My main gripe is the current state system leaves so many children without hope and a dislike of education, this is pretty criminal in many peoples minds, as well as a complete waste of time and money. When the measures of success are 5 A*-C at GCSEs (at which Steiner schools do very well at coincidentally) the border line children get extra encouragement, but those at the top and bottom are left out. At our proposed school we want all children to succeed, and of course we want them to be able to live and work in the real world. I agree with Ken Robinson and many others when they say the world is changing so fast that you need creativity and innovation, and to have a love of learning new things. I believe this applies to all trades and professions, not just for those who want to reach the top. Google had famously adopted dedicated time for it’s employees to be creative and work on new ideas, and it shows how important creativity is.
    There is real structure and encouragement in our Steiner school model. Discipline is also an important element of a state funded comprehensive Steiner school in a city like Leeds.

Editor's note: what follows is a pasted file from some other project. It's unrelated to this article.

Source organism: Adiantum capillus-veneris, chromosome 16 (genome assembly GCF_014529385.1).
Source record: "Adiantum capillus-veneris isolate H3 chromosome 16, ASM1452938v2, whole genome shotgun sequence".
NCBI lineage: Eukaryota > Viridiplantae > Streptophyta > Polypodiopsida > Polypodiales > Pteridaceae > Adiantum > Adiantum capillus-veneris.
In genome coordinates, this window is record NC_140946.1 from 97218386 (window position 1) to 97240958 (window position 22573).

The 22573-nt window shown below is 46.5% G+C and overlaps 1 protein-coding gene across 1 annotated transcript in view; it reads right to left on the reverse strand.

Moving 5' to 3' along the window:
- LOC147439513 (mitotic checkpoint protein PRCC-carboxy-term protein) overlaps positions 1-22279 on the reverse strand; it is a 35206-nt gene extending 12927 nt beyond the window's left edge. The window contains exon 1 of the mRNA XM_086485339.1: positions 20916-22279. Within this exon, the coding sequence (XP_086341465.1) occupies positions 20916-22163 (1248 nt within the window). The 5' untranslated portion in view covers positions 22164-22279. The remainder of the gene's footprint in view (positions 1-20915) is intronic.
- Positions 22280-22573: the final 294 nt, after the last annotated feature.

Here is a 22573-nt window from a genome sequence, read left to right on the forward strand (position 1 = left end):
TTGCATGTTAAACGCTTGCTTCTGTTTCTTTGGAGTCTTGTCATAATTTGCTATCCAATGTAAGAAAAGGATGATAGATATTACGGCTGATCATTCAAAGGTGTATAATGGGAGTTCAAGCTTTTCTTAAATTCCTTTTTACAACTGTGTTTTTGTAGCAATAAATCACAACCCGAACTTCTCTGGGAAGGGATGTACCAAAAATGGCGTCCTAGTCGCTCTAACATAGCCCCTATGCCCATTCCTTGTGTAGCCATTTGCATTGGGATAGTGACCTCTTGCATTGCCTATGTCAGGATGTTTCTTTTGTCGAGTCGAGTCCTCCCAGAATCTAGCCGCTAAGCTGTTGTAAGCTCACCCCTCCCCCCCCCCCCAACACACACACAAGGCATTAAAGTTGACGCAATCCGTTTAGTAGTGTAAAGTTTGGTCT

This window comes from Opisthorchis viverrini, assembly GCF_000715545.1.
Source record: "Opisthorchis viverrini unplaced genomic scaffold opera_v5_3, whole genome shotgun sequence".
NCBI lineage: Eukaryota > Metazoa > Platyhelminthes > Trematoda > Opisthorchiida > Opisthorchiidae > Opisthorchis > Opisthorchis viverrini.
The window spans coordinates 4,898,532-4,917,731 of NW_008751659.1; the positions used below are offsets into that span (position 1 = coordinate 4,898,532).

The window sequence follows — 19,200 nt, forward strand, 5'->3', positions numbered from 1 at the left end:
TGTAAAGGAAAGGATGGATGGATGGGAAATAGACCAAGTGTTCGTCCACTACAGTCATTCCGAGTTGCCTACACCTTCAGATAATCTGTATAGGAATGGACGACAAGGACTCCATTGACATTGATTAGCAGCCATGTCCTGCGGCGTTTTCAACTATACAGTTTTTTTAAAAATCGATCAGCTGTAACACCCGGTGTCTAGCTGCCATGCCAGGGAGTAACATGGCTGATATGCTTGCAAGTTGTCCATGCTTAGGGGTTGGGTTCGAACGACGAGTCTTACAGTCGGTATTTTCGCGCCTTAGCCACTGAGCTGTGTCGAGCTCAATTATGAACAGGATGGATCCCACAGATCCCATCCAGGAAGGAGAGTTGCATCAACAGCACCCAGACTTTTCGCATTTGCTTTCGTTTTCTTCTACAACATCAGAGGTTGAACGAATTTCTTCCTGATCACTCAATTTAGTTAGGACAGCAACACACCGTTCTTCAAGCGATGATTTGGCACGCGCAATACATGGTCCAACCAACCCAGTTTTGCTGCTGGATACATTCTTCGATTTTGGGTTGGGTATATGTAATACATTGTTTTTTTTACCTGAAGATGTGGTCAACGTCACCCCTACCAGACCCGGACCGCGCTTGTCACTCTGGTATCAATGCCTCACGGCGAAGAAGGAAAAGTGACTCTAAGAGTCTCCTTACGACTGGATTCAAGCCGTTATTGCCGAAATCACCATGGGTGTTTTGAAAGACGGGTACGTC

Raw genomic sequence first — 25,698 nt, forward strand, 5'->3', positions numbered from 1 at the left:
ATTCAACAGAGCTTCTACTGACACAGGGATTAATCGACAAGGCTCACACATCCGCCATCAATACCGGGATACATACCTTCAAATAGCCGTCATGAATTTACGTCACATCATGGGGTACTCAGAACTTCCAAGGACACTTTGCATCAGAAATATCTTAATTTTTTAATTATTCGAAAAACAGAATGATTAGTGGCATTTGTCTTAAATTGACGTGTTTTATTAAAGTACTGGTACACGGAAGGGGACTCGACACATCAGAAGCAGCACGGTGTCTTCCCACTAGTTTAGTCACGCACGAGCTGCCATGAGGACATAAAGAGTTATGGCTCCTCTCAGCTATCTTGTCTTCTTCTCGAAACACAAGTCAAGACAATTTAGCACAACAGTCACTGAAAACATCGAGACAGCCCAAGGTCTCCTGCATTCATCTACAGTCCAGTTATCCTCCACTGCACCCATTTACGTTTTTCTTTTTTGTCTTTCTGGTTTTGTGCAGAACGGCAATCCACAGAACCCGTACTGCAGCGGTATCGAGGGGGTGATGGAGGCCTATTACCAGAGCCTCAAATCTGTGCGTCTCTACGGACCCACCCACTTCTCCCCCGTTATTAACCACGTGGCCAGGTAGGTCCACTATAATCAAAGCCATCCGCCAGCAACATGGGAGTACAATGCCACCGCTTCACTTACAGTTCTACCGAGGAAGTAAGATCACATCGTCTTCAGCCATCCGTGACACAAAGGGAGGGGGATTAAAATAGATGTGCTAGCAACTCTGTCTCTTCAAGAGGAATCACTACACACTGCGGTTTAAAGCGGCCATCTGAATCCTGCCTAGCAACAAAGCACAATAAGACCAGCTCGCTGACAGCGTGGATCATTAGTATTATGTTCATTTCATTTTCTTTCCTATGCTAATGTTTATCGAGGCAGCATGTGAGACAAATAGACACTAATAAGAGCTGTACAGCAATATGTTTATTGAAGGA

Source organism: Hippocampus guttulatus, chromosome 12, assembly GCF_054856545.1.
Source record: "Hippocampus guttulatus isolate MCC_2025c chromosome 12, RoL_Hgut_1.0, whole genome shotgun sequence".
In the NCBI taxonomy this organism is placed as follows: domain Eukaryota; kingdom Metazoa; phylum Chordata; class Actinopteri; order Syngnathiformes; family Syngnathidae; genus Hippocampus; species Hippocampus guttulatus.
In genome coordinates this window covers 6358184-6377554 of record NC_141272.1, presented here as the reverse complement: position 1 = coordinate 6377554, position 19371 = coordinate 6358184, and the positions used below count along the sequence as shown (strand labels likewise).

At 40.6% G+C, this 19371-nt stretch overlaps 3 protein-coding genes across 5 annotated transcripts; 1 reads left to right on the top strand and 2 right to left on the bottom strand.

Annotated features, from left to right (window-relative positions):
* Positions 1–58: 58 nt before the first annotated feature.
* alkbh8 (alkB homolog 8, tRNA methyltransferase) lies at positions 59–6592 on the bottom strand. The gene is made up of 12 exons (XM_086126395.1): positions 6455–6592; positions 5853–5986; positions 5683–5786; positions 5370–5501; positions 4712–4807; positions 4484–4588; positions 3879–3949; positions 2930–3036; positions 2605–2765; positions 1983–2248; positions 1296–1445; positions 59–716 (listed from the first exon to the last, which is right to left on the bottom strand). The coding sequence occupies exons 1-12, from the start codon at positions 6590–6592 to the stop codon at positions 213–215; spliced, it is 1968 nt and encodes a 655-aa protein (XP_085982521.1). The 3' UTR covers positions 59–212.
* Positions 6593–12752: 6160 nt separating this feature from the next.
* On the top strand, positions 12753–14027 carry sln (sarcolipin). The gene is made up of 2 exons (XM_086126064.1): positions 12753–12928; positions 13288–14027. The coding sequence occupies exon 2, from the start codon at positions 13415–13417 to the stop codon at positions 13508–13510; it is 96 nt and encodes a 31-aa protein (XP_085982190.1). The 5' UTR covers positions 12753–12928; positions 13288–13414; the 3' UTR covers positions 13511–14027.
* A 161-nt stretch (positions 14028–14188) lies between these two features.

I live in the real world, I’m an engineer and see construction sites where a full range of people work in collaboration (some times in conflict) to create new and exciting things, where everyone is important and their skills are needed and valued. We need leaders, but we also need more doers and those doers need broad balanced education too, and not to be labelled and funnelled by a system that sees results in fixed terms.

    • Richard Lamb says: